S6 TX (random* OR factorial* OR placebo* OR assign* OR allocat*
S5 MJ (smok* OR tobacco OR nicotine)
S4 S1 or S2 or S3
S3 MJ (hospitali* OR inpatient*)
S2 TI (hospitali* OR inpatient* OR admission* OR admitted) or AB (hospitali* OR inpatient* OR admission* OR admitted)
S1 TI (hospital with patient*) or AB (hospital with patient*)
Appendix 2. Glossary of tobacco-specific terms
Last assessed as up-to-date: 8 March 2012.
Protocol first published: Issue 4, 1999
Review first published: Issue 2, 2001
Contributions of authors
NR and CC extracted data for the 2012 update, with input from LS. NR and CC wrote the update, with input from MM and LS. All authors except CC were involved in the conception, data extraction and writing of the original review.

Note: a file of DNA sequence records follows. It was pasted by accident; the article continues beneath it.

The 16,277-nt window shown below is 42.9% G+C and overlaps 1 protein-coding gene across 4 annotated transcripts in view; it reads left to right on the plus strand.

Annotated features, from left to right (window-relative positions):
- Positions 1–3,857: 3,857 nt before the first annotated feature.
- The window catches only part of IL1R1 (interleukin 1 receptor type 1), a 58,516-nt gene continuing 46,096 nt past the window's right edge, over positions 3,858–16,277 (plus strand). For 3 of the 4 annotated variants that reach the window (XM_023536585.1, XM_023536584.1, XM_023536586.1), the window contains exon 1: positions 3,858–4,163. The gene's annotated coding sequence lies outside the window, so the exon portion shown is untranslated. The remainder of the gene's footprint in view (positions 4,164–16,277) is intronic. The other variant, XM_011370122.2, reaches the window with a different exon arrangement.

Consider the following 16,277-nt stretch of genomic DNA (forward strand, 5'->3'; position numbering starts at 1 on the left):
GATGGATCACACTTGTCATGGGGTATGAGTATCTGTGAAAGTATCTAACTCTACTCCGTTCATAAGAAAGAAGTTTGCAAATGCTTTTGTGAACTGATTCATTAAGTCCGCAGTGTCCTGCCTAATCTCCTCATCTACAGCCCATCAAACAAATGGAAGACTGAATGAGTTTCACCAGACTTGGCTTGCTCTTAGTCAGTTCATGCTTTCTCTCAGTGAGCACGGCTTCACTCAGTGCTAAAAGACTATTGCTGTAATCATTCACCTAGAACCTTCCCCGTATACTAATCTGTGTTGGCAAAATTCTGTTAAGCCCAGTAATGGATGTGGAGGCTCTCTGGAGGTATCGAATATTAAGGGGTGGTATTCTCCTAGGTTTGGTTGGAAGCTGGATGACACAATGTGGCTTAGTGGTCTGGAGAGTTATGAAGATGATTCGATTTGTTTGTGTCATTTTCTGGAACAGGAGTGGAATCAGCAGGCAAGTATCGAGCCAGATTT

Declarations of interest
Dr Rigotti was the co-author of three studies included in the review. Dr. Rigotti's research is funded by the U.S. National Institutes of Health, by private nonprofit foundations, and by the pharmaceutical companies that make investigational or approved smoking cessation products. Her work on this review was funded by a Midcareer Investigator Award in Patient-Oriented Research from the U.S. National Heart Lung and Blood Institute. Marcus Munafò has received grant funding from Pfizer through their Investigator Initiated Research programme.
Sources of support
- Department of Primary Health Care, Oxford University, UK.
- NHS Research and Development Programme, UK.
- NIH / NHLBI Mid-career Investigator Award in Patient Oriented Research (#K24-044440), USA.
Medical Subject Headings (MeSH)
*Inpatients; *Smoking Cessation; Counseling [methods]; Hospitalization; Patient Education as Topic [*methods]; Randomized Controlled Trials as Topic; Sensitivity and Specificity; Smoking [*prevention & control]
MeSH check words
* Indicates the major publication for the study